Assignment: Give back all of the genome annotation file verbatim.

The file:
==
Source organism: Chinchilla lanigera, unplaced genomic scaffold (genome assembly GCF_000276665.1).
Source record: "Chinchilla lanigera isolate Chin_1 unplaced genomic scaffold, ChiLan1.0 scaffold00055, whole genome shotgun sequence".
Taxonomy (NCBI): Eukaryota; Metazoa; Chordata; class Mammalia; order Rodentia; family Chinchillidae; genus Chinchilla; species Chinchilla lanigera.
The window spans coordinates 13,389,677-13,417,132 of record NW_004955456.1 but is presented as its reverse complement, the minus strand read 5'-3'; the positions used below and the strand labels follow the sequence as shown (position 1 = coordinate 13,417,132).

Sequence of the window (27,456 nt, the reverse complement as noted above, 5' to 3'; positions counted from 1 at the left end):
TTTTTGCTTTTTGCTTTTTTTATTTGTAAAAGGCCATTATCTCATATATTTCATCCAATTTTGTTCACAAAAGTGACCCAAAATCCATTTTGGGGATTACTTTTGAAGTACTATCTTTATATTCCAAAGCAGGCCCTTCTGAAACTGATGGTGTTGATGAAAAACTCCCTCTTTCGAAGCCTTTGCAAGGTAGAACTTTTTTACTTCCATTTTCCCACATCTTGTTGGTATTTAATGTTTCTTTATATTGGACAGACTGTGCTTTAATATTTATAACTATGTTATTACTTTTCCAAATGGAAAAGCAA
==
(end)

Source organism: Chinchilla lanigera, unplaced genomic scaffold (genome assembly GCF_000276665.1).
Source record: "Chinchilla lanigera isolate Chin_1 unplaced genomic scaffold, ChiLan1.0 scaffold00055, whole genome shotgun sequence".
Taxonomy (NCBI): Eukaryota; Metazoa; Chordata; class Mammalia; order Rodentia; family Chinchillidae; genus Chinchilla; species Chinchilla lanigera.
The window spans coordinates 13,389,677-13,417,132 of record NW_004955456.1 but is presented as its reverse complement, the minus strand read 5'-3'; the positions used below and the strand labels follow the sequence as shown (position 1 = coordinate 13,417,132).

Sequence of the window (27,456 nt, the reverse complement as noted above, 5' to 3'; positions counted from 1 at the left end):
TTTTTGCTTTTTGCTTTTTTTATTTGTAAAAGGCCATTATCTCATATATTTCATCCAATTTTGTTCACAAAAGTGACCCAAAATCCATTTTGGGGATTACTTTTGAAGTACTATCTTTATATTCCAAAGCAGGCCCTTCTGAAACTGATGGTGTTGATGAAAAACTCCCTCTTTCGAAGCCTTTGCAAGGTAGAACTTTTTTACTTCCATTTTCCCACATCTTGTTGGTATTTAATGTTTCTTTATATTGGACAGACTGTGCTTTAATATTTATAACTATGTTATTACTTTTCCAAATGGAAAAGCAA